Main Issue

Land is the foundation for all life-sustaining processes on the planet. It provides us with food and water. It helps us manage environmental risks such as floods and drought. It supports natural processes such as soil formation and nutrient cycling. And it offers opportunities for social and cultural activities. In economic terms, land benefits billions of people, including a large proportion that depends entirely on farming and forest products for their livelihood. For all these reasons, it’s imperative to maintain sustained and productive use of land. Read more+

What We Do

The GEF recognizes that billions of people depend on land — from the drylands of Africa and Asia to the sub-tropical grasslands of South America. Our investments to arrest and reverse desertification and deforestation cover a wide range sectors — from crop and livestock production to water resource management. We see enormous potential for a “triple win”: increased production, mitigation of greenhouse gas emissions and enhanced climate resilience through adaptation.

In the long run, our investments will not only help sustain agriculture and forests, they will reduce vulnerability to climate change. Since environmental degradation is a serious threat to global security, our work can also help reduce tensions between farmers and pastoralists. It may even help reverse migration patterns toward urban areas and abroad.

Through its Land Degradation focal area, the GEF has focused primarily on sustainable land management (SLM). TerrAfrica (2005) defines SLM as “the adoption of land use systems that, through appropriate management practices, enables land users to maximize the economic and social benefits from the land while maintaining or enhancing the ecological support functions of the land resources.”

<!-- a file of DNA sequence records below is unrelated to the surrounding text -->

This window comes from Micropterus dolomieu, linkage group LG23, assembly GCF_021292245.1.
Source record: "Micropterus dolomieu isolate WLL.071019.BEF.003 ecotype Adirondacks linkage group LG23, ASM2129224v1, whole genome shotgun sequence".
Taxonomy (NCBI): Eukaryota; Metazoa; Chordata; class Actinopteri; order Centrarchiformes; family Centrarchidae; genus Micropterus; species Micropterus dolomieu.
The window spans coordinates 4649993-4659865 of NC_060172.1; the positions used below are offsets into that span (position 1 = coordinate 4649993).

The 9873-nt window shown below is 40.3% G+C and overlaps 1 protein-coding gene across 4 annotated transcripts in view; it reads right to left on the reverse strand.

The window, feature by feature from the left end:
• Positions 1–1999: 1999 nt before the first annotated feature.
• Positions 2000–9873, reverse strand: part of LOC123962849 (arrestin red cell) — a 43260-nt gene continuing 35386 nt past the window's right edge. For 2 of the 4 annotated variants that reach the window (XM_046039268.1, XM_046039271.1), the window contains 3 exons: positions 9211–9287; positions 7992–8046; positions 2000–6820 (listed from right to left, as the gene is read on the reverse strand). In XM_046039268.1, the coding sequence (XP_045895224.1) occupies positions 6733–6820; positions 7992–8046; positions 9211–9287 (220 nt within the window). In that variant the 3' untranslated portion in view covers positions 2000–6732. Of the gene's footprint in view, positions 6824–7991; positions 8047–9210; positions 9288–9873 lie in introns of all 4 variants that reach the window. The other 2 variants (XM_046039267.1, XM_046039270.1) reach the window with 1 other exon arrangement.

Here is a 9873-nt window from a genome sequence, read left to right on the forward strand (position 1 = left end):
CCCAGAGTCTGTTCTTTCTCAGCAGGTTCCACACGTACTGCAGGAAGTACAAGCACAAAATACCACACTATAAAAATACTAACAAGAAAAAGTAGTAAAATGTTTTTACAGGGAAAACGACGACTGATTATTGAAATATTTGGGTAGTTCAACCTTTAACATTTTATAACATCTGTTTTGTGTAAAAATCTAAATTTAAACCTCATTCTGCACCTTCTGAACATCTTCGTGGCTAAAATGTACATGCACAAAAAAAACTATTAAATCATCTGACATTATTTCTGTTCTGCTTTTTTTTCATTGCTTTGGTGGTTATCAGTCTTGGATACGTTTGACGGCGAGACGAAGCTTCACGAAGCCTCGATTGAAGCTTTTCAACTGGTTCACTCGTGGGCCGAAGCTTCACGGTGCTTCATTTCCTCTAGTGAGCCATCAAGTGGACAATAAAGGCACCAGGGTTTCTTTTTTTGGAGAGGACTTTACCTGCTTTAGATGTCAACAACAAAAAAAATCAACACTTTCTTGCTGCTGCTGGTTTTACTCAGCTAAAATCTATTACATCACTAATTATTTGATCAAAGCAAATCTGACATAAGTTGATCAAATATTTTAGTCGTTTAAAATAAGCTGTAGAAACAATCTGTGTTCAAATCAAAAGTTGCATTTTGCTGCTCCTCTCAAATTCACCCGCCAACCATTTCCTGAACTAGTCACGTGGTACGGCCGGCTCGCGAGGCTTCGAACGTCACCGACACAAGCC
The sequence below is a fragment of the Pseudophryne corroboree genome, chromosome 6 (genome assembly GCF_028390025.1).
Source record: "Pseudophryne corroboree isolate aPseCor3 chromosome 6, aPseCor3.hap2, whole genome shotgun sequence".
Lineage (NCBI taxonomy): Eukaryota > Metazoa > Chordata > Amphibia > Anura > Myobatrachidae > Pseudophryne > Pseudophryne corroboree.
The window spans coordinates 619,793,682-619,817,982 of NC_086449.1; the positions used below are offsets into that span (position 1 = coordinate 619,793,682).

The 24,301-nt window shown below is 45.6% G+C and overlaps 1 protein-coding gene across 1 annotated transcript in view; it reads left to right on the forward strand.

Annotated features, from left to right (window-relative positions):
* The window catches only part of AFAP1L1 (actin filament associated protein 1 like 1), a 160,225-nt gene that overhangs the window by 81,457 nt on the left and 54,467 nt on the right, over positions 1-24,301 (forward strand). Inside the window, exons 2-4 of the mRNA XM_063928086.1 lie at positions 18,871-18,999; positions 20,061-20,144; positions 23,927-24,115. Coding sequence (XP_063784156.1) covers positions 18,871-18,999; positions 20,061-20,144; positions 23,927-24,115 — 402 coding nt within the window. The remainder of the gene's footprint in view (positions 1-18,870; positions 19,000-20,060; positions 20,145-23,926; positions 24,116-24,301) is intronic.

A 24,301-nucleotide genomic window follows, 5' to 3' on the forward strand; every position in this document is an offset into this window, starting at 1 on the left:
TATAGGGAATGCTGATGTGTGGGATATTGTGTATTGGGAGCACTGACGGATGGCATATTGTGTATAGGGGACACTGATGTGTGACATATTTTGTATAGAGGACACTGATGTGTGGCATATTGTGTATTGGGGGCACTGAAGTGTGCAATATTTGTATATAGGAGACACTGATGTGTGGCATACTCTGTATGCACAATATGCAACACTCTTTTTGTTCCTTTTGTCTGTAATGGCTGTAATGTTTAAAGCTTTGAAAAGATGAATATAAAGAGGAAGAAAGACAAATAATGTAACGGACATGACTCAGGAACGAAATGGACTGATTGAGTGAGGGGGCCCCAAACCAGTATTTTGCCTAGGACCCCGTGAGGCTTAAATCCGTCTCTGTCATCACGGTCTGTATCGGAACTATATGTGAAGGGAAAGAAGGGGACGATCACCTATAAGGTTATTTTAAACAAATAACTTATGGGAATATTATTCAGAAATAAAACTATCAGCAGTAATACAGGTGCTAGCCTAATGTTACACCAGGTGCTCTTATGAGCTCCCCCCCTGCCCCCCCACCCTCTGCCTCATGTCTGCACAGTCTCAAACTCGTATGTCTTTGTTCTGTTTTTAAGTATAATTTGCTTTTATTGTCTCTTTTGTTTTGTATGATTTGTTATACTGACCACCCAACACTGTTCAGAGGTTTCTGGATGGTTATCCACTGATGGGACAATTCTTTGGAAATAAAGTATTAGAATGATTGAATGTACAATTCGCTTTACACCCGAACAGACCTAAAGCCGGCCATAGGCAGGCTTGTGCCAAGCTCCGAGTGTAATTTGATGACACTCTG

In practice, SLM is about minimizing land degradation, rehabilitating degraded areas and ensuring the optimal use of land resources for the benefit of present and future generations. SLM merges the needs of environment and agriculture through twin objectives: maintaining the health of land, water and biodiversity, while increasing productivity, especially of safe and healthy food.

As a complement to SLM, the GEF has also committed to promoting land degradation neutrality (LDN). In 2012, the UN Conference on Sustainable Development (Rio+20), embraced LDN as a clear and straightforward approach to reconciling the need to intensify food production without degrading land resources. Essentially, LDN is about managing land more sustainably to reduce degradation, while increasing rates of land restoration. The two ends converge to give a zero-net rate of land degradation.

“The GEF’s Land Degradation focal area is anchored in its role as a financial mechanism for the Rio Conventions. Specifically, our work supports the 2018 – 2030 Strategic Framework of the United Nations Convention to Combat Desertification (UNCCD), as well as the priorities of the Convention on Biological Diversity (CBD) and the United Nations Framework Convention on Climate Change (UNFCCC). In this way, it also contributes to the achievement of the Sustainable Development Goals.”


Since 2006, when land degradation became a focal area, the GEF has invested more than US$876 million in resources for at least 190 projects and programs that encourage use of sustainable land management practices (SLM) to support national and regional development priorities. Our investments have greatly enhanced the potential for restoring degraded land. And our work in land degradation supports other focal areas such as Biodiversity and Climate Change by generating multiple benefits.

The intrusion of salt water into Senegal’s Groundnut Basin combined with recurrent droughts have led to impoverishment, food insecurity and the subsequent migration of land users. With support from the GEF, the government of Senegal improved the soil through crops that involved use of the peanut shell (which is rich in calcium ions and enhances infiltration capacity), and the integration of adaptive species into salt-affected areas. Through a participatory process, the project tested peanut shells with two staple food crops — millet and maize production — and showed significantly high yields.